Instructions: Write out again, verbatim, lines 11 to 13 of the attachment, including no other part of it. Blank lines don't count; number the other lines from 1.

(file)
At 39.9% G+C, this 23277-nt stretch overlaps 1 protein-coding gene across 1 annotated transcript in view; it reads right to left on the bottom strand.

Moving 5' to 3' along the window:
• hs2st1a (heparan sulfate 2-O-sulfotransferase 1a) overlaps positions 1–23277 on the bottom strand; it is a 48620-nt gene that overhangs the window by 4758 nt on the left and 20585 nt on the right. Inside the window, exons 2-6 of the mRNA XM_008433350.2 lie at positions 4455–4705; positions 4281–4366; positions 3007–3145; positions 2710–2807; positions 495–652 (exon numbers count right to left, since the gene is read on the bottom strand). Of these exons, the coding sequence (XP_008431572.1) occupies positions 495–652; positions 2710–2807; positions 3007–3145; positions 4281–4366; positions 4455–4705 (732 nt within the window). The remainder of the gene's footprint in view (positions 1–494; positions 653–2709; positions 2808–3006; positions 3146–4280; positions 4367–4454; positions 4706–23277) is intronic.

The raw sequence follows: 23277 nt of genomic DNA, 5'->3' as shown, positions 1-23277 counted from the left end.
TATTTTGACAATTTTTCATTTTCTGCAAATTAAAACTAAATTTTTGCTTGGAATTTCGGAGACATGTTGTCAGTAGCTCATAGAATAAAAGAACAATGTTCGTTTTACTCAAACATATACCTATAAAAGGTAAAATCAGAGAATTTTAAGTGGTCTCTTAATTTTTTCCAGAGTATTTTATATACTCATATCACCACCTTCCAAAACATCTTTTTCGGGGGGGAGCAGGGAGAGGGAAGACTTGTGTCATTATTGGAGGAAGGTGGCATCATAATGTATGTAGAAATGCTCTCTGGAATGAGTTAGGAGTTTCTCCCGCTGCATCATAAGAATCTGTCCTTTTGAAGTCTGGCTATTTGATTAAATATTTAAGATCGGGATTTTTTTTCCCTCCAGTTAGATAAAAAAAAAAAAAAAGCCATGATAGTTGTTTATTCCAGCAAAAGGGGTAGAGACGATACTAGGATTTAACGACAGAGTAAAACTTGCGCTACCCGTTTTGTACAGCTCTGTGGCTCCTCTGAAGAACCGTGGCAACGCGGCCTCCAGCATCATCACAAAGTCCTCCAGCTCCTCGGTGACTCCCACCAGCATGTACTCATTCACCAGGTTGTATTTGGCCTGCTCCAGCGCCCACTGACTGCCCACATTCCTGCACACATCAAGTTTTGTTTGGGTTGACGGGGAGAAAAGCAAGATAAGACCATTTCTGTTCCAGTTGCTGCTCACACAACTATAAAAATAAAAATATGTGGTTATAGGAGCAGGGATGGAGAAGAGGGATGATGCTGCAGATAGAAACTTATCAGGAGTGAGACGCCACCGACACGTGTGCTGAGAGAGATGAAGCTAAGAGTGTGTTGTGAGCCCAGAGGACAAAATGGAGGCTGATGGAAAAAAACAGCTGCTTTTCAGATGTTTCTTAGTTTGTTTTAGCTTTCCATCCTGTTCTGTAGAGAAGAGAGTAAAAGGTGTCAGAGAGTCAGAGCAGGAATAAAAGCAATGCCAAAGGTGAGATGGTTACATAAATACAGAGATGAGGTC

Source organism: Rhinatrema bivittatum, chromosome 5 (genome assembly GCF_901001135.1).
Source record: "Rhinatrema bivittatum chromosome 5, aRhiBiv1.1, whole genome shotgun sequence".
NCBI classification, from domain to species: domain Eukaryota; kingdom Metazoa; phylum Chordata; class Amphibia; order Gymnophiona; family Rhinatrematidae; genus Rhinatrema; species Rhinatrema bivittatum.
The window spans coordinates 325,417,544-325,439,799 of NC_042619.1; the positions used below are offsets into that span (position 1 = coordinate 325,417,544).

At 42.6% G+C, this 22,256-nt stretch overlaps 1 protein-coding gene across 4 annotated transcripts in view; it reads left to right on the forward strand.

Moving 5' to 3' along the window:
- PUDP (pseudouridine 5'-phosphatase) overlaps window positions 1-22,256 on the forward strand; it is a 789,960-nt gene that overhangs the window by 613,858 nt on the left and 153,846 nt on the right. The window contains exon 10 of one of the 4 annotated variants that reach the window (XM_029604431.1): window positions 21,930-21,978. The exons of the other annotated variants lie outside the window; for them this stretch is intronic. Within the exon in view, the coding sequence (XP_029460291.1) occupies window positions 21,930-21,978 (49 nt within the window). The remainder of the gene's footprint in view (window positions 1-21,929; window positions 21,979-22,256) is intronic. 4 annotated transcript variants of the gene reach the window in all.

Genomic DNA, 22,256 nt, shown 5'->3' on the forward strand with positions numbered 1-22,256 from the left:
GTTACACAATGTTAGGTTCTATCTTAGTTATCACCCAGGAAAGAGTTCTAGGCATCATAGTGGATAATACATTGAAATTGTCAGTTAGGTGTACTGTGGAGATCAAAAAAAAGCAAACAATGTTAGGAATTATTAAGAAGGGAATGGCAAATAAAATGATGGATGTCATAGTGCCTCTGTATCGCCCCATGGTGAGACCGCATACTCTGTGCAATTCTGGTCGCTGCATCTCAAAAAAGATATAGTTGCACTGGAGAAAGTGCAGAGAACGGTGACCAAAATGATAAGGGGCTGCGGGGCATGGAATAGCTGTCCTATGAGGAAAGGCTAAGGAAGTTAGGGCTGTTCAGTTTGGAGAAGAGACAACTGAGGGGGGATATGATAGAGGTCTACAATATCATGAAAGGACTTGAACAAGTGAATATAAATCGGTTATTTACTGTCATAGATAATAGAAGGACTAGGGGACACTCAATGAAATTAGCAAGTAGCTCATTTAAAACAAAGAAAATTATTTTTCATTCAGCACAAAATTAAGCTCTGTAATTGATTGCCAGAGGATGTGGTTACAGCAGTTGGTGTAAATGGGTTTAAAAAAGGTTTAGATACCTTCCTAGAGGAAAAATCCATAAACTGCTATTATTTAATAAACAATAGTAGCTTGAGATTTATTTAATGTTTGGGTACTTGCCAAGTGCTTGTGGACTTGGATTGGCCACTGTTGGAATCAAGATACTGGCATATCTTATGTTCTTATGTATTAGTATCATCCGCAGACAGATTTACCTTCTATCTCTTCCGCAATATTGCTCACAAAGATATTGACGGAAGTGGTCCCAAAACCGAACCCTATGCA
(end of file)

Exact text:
Moving 5' to 3' along the window:
- PUDP (pseudouridine 5'-phosphatase) overlaps window positions 1-22,256 on the forward strand; it is a 789,960-nt gene that overhangs the window by 613,858 nt on the left and 153,846 nt on the right. The window contains exon 10 of one of the 4 annotated variants that reach the window (XM_029604431.1): window positions 21,930-21,978. The exons of the other annotated variants lie outside the window; for them this stretch is intronic. Within the exon in view, the coding sequence (XP_029460291.1) occupies window positions 21,930-21,978 (49 nt within the window). The remainder of the gene's footprint in view (window positions 1-21,929; window positions 21,979-22,256) is intronic. 4 annotated transcript variants of the gene reach the window in all.

Genomic DNA, 22,256 nt, shown 5'->3' on the forward strand with positions numbered 1-22,256 from the left: